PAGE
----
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NTRC: Reduction of corporate income tax to be staggered.

THE National Tax Research Center (NTRC) said the lowering of the country's corporate income-tax (CIT) rate, part of the government's tax reform, will be done on a staggered basis rather than an outright reduction, to cushion the impact on government coffers.

Based on a tax-research journal published by the NTRC entitled, Comparative Corporate Income Taxation in Asean Member-Countries the state-run think-tank said the reduction in CIT will make the Philippines more competitive with its neighbors in the Association of Southeast Asian Nations.

'The Philippine CIT system is characterized by high rate and a narrow tax base, making it an outlier in the Asean region. A reduction of the CIT rate will make the country on a par with other Asean member-countries in the light of the Asean economic integration. That will put the Philippines in a good position to take advantage of the potential rise in foreign investment opportunities,' the NTRC said.

But the study cautions that any reduction on the CIT be done on a staggered basis and not an outright reduction, to help lessen the impact on government coffers, as a reduction in CIT rates will result in substantial revenue loss.

'Hence, for revenue considerations, in the event that lowering of the CIT is considered, a staggered reduction of the CIT rate is deemed more judicious than outright reduction to cushion the impact of the proposal on government coffers,' it added.

The Philippines currently has a tax rate of 30 percent, which is proposed for reduction to 25 percent under the second package of the Comprehensive Tax Reform Program of the Department of Finance, while harmonizing fiscal incentives given out to businesses.

In the Asean region, the CIT rate for Thailand is at 20 percent, Vietnam imposes a 25-percent rate, Malaysia at 24 percent, Indonesia with 25 percent and Singapore at 17 percent. Lao PDR has a 24-percent CIT rate, Myanmar has 25 percent, Cambodia at 20 percent and Brunei Darussalam with 18.5 percent.

Earlier, Finance Undersecretary Karl Kendrick T. Chua said compared to other economies in the Asean, the Philippines is at the bottom in terms of collection efficiency at 12 percent, despite having a CIT rate of 30 percent.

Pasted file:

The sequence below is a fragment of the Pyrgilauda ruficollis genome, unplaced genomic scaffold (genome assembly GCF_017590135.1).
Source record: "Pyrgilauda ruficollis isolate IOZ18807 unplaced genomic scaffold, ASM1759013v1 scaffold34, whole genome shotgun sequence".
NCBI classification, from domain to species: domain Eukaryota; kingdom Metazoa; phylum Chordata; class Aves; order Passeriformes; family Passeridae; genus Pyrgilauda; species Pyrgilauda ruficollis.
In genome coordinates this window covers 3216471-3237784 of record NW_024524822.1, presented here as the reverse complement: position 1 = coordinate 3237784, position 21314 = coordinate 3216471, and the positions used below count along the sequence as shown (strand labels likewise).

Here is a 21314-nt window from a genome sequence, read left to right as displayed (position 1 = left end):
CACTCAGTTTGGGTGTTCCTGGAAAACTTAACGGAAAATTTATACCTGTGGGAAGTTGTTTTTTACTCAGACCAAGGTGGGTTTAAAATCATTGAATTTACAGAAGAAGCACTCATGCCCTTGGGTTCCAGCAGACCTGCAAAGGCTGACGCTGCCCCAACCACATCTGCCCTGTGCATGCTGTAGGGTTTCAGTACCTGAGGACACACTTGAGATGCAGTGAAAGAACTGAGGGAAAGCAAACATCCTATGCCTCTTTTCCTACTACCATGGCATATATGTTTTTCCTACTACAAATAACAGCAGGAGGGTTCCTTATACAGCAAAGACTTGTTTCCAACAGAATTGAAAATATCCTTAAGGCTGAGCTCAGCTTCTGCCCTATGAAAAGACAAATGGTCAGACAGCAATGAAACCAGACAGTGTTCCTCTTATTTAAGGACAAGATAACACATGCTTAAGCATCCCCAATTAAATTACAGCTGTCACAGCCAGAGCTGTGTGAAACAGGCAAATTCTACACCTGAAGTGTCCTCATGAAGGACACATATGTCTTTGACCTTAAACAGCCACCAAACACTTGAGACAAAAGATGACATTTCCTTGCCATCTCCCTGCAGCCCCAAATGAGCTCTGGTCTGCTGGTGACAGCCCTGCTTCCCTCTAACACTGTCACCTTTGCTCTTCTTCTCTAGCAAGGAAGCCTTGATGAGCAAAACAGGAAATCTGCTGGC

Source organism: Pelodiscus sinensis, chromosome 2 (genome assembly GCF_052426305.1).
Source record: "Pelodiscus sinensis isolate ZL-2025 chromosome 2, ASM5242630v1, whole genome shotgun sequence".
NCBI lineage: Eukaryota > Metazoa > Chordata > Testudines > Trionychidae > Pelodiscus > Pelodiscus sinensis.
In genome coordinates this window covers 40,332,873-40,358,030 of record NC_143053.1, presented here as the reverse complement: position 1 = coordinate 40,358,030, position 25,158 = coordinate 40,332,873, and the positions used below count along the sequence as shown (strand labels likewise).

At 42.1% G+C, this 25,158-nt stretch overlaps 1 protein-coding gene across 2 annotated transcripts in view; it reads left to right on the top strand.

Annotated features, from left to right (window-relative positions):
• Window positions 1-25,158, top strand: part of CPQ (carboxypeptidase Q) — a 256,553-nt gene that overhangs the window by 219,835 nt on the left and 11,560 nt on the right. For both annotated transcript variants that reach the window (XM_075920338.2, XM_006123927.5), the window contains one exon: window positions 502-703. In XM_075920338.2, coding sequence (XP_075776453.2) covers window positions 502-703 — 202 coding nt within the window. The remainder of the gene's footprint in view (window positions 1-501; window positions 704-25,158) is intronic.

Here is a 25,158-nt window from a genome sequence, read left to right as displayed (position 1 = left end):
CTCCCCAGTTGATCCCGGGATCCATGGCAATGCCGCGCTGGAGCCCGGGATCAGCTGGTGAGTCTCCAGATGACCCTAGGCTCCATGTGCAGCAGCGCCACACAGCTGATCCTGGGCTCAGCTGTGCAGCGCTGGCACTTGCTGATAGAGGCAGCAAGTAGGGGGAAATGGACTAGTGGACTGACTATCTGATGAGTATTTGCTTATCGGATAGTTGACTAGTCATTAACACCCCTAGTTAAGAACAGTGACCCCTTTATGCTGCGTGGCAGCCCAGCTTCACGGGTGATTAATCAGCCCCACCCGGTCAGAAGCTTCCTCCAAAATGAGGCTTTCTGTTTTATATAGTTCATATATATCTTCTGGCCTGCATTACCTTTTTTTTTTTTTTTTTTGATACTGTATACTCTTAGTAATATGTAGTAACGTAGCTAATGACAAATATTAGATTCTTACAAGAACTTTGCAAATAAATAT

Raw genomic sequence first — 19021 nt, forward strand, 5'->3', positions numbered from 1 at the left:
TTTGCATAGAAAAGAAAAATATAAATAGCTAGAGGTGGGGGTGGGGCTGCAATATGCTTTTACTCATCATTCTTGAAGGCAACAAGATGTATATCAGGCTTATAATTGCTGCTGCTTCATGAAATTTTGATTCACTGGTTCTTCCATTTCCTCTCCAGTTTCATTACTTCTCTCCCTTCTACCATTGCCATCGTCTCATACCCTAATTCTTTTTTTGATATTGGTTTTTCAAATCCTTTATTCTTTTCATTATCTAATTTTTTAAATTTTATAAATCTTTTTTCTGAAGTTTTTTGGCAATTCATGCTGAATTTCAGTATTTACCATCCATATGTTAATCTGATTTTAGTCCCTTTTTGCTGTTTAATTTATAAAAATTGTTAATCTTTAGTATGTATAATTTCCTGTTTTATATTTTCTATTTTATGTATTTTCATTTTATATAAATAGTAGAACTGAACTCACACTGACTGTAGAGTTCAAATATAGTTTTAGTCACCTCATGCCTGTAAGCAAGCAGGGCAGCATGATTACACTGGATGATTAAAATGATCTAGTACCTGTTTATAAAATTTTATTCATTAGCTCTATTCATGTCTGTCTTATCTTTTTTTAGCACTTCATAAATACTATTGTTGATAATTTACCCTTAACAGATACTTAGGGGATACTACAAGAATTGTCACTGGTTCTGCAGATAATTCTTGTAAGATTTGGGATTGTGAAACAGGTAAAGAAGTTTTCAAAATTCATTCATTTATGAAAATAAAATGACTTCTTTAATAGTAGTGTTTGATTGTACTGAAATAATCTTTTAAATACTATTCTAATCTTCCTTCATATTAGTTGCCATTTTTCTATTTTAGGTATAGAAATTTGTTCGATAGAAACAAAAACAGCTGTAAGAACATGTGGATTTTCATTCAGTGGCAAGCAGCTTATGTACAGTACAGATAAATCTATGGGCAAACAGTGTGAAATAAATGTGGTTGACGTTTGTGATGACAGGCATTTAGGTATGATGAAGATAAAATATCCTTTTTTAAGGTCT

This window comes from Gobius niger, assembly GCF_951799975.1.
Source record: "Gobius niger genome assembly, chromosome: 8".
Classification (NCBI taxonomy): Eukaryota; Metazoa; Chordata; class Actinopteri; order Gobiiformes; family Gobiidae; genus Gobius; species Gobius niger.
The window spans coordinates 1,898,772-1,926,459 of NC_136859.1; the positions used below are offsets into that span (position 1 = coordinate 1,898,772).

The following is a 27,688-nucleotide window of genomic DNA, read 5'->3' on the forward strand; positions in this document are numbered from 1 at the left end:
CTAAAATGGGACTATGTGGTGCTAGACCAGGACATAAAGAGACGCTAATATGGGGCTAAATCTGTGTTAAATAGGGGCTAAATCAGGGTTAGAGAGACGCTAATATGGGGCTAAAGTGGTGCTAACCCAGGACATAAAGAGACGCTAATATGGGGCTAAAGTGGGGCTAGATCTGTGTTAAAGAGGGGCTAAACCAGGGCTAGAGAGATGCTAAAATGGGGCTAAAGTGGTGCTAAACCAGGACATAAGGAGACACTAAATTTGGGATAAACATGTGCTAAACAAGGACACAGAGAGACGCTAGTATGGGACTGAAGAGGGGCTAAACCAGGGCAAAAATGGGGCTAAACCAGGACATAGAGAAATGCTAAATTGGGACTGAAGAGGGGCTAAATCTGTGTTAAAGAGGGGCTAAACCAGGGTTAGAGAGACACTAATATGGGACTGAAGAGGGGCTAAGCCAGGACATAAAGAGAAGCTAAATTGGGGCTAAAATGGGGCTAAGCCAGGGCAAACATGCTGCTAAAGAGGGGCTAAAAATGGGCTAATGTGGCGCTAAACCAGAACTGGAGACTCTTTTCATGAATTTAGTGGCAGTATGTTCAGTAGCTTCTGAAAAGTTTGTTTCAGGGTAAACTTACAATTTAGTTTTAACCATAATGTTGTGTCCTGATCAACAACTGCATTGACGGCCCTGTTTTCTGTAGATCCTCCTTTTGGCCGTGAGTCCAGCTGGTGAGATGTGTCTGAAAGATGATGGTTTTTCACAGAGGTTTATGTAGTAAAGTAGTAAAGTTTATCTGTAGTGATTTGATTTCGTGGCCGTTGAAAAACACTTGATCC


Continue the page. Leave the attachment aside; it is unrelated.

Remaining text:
The study further said CIT collections by the Bureau of Internal Revenue dipped by 20 percent in 2009 to settle at P254 billion with the reduction of the CIT rate from 35 percent to 30 percent alongside the implementation of the reformed value-added tax law. But it was pointed out that CIT collections consistently increased in the succeeding years until 2016 to settle at P534 billion.

'However, despite having the highest CIT rate, the country's CIT effort is lower than those of Malaysia, Thailand and Vietnam. This is basically due to the grant of generous tax incentives by investment promotion agencies such as the Board of Investments [BOI] and the Philippine Economic Zone Authority, among others, to their registered enterprises,' the NTRC said.

The research journal said a total of 18 bills are filed both in the House of Representatives and Senate proposing the reduction of the country's CIT rate, as of February 2018. Six bills are filed at the Senate, while 12 bills are filed in the House of Representatives.

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Publication:Business Mirror (Makati City, Philippines)
Geographic Code:9PHIL
Date:May 17, 2018
Words:595
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